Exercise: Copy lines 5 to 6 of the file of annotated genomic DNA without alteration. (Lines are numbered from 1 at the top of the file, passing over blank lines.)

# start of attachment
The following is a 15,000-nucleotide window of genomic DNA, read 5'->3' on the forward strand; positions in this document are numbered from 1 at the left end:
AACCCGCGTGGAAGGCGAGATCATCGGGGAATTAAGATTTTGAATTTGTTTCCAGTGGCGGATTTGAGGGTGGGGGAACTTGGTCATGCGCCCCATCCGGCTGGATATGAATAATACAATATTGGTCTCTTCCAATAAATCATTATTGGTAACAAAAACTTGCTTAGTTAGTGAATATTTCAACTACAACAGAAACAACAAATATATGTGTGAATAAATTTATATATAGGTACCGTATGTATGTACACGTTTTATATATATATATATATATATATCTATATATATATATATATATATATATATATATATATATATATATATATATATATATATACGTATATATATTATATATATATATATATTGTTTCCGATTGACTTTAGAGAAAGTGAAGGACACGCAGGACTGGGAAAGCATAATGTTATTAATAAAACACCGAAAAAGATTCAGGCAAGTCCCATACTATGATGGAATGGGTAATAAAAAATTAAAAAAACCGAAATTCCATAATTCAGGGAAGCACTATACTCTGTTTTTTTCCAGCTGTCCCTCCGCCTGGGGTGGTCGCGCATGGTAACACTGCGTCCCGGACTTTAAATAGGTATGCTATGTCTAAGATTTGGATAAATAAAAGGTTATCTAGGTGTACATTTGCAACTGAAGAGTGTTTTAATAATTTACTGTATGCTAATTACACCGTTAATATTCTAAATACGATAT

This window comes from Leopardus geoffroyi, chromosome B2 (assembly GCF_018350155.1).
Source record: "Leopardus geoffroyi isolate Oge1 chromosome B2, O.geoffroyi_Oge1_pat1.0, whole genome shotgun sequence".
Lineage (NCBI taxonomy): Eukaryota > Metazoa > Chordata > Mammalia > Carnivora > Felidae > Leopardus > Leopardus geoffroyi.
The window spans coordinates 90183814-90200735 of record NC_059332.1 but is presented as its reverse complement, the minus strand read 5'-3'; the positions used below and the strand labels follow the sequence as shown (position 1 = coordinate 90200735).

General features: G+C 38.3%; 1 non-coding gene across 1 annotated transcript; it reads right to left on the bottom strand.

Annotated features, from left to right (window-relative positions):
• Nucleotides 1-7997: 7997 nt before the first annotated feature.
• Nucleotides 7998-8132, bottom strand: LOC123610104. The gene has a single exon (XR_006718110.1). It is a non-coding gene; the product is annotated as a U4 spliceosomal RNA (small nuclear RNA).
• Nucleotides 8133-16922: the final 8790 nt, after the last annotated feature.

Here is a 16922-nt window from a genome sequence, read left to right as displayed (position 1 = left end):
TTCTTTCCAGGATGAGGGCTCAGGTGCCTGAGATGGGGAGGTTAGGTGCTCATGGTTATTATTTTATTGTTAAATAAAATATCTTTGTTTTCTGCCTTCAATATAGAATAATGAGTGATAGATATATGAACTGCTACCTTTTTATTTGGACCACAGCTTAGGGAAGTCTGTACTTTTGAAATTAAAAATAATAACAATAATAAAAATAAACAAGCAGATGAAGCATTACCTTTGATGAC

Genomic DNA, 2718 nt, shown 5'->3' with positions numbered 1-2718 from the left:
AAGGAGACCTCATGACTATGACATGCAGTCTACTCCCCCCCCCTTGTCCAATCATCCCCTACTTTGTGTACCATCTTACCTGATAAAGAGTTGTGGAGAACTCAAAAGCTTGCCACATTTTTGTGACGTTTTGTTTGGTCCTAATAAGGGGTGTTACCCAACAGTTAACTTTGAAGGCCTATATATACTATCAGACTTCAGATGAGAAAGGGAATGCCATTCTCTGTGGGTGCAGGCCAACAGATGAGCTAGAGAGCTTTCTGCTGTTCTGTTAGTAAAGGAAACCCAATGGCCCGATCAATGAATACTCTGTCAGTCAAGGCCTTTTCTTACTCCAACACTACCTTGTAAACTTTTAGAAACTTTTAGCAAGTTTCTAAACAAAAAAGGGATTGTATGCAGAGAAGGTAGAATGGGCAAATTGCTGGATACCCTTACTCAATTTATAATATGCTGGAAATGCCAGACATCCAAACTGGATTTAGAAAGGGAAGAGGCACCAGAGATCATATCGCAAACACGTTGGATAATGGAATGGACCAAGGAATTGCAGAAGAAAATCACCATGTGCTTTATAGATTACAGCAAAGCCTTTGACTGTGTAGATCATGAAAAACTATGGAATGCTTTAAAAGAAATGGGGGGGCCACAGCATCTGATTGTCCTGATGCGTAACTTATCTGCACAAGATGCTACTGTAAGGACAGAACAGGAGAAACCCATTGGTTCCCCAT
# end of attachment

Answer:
Lineage (NCBI taxonomy): Eukaryota > Metazoa > Chordata > Mammalia > Carnivora > Felidae > Leopardus > Leopardus geoffroyi.
The window spans coordinates 90183814-90200735 of record NC_059332.1 but is presented as its reverse complement, the minus strand read 5'-3'; the positions used below and the strand labels follow the sequence as shown (position 1 = coordinate 90200735).